Premises liability is the part of personal injury law that deals with injuries which occur on other people’s properties, or premises. The most common type of premises liability claims are slip and fall accidents, which are often caused by unsafe property conditions. If somebody is seriously injured on another person’s property, be it residential or commercial, the injury victim may be able to recover compensation depending on how and why the injury occurred.
Hopefully, you will never get into an automotive accident. Unfortunately, the statistics aren’t exactly favorable. According to the New Jersey Department of Transportation, over 280,000 crashes occurred in 2013 alone, or about 767 accidents each day. If the worst does happen, it helps to be prepared. In this article, car accident lawyer Joseph Lombardo will explain the steps drivers should (and shouldn’t) take after getting into a crash or collision with another vehicle. Taking the right steps is critical if you plan to file a personal injury claim – and if you want to avoid getting arrested. Continue reading
Rebuilding your life after going through the justice system can be a daunting task. As of 2012, the number of Americans with blemishes on their records was a whopping 100.5 million according to the Bureau of Justice Statistics. As anyone with a criminal record will tell you, mistakes made in the past can result in discrimination in the present. However, it may be possible to seal your record with an expungement. Continue reading
In a landmark victory for gay rights, the United States Supreme Court on Friday ruled 5-4 in Obergefell v. Hodges that same-sex marriage is a protected right for Americans in all 50 states under the Constitution. In the majority opinion Justice Anthony Kennedy wrote, “The court now holds that same-sex couples may exercise the fundamental right to marry. No longer may this liberty be denied to them.” The written opinion further stated, “The Fourteenth Amendment requires a State to license a marriage between two people of the same sex and to recognize a marriage between two people of the same sex when their marriage was lawfully licensed and performed out-of-State.” Family law lawyer Joseph Lombardo covers the story.
Are Juvenile Records Sealed?
Often the answer is no – especially if you or a child are arrested for a serious offense or even felony charges. A conviction is a tough experience for both the offender and family. Teenagers make mistakes and often find themselves on the wrong side of the law. They go through the judicial process, juvenile defense, pay fines and sometimes serve time as punishment for their errors. What’s worse, is that after the ordeal is over, they find themselves fighting an uphill battle in their college applications and careers, with a criminal record that hangs like a shadow over their lives.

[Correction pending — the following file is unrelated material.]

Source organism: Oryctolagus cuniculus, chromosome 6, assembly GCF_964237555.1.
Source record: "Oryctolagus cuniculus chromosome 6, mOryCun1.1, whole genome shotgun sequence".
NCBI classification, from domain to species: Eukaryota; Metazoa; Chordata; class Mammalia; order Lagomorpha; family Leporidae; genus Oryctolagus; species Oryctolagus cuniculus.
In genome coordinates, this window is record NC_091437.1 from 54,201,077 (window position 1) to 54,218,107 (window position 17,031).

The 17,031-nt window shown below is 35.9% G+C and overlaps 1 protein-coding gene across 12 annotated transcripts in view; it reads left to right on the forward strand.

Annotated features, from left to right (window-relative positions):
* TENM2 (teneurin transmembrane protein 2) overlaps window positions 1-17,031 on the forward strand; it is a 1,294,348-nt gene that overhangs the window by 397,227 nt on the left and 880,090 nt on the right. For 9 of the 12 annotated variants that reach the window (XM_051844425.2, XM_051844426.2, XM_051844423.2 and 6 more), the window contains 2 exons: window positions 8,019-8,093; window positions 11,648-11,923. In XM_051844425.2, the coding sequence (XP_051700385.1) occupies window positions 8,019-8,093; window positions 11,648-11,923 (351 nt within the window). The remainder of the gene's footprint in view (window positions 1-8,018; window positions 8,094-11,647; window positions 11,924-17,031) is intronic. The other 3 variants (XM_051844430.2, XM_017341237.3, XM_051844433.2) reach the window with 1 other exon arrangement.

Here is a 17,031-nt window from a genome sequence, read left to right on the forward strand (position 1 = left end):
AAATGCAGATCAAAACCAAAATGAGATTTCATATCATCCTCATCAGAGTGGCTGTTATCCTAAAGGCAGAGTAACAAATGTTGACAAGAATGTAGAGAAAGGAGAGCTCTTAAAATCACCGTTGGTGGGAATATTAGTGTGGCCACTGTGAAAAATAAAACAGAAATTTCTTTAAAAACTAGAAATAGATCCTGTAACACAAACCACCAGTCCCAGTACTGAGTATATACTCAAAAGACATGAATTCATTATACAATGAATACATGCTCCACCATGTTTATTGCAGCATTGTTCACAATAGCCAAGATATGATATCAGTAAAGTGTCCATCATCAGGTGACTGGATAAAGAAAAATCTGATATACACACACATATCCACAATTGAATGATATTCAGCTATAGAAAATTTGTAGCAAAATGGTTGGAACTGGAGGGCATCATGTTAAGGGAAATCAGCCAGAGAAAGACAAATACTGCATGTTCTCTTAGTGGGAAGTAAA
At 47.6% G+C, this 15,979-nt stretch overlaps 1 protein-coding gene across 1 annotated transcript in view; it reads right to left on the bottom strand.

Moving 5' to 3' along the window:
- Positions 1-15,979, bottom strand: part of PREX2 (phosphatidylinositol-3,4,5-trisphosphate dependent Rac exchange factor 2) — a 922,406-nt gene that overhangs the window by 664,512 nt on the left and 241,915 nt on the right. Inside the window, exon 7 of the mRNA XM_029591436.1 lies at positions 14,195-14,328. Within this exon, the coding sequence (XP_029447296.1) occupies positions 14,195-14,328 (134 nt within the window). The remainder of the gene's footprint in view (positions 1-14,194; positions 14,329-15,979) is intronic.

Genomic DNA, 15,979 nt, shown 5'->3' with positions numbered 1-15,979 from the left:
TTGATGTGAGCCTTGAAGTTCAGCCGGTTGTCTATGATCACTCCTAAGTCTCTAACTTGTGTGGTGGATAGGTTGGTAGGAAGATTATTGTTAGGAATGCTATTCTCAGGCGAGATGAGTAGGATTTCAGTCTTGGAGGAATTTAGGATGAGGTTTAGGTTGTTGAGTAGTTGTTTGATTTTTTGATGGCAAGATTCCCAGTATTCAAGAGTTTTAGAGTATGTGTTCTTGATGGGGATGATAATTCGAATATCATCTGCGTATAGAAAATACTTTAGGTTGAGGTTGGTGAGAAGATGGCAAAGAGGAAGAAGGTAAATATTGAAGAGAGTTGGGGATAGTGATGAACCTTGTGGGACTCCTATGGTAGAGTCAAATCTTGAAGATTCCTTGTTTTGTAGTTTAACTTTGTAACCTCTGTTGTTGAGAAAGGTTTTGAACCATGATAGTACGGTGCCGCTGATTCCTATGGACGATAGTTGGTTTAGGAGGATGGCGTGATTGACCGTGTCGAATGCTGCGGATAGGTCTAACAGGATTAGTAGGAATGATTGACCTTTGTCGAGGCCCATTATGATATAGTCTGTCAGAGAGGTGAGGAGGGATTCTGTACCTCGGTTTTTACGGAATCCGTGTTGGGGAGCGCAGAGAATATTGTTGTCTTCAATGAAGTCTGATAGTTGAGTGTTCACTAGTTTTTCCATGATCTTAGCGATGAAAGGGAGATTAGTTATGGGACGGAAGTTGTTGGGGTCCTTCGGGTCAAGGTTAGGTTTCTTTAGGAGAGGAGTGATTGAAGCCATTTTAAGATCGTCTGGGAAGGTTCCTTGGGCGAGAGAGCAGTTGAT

There’s both good news and bad news for people with expunged criminal convictions who are thinking of immigrating to the United States. The bad news is that even if your record is sealed, certain convictions can still prevent you from successfully obtaining citizenship. The good news is that there are exceptions to this rule, and it may be possible to legally enter the U.S. even if you have a sealed criminal record. In this blog post, expungement lawyer Joseph Lombardo will explain how it’s possible for a sealed record to be reviewed, some of the convictions which can block you from entering the United States, and scenarios where it may be possible to gain entry by obtaining a waiver.
Having a criminal record can interfere with every aspect of your life, limiting employment, housing, and lending opportunities while burdening you with a negative social stigma. However, you may be able to clear your name by obtaining something called an expungement, which seals your record so that it cannot be accessed by the vast majority of the general public. Unfortunately, this legal process is complicated, and it’s easy to make a mistake which could compromise your case. If you’re trying to seal your criminal record in New Jersey, it’s in your best interest to seek experienced legal representation from an expungement attorney.
Having a criminal record attached to your name can create serious obstacles when it comes to applying for loans, housing, and employment opportunities, including careers in the United States Armed Forces. However, if you meet certain eligibility requirements, you may be able to seal your record through a legal process known as “expungement.” In this blog entry, New Jersey expungements attorney Joseph Lombardo will explain how expunging or sealing your criminal record affects your ability to enlist in the U.S. Military.
Having a criminal record attached to your name can be a major obstacle to getting a job, which can harm your career and lead to financial hardships. However, you can seal your record by applying for something called an expungement. Once your record has been sealed, in most situations you can legally tell prospective employers that you have never been arrested or convicted of a crime. In this blog entry, Cherry Hill expungement attorney Joseph Lombardo explains what to expect at a typical New Jersey expungement hearing.
In a perfect world, convicted offenders would pay their fines, serve their time, and reintegrate smoothly back into society. Unfortunately, this is seldom the way it really goes. Many ex-offenders find themselves trapped in a vicious cycle of employment discrimination and consequent financial hardship, all because they have a criminal record attached to their name. An expungement will seal your criminal record — but just how robust is that seal’s protection? If a potential employer runs a background check, will they find your record? Vineland expungement attorney Joseph Lombardo explains.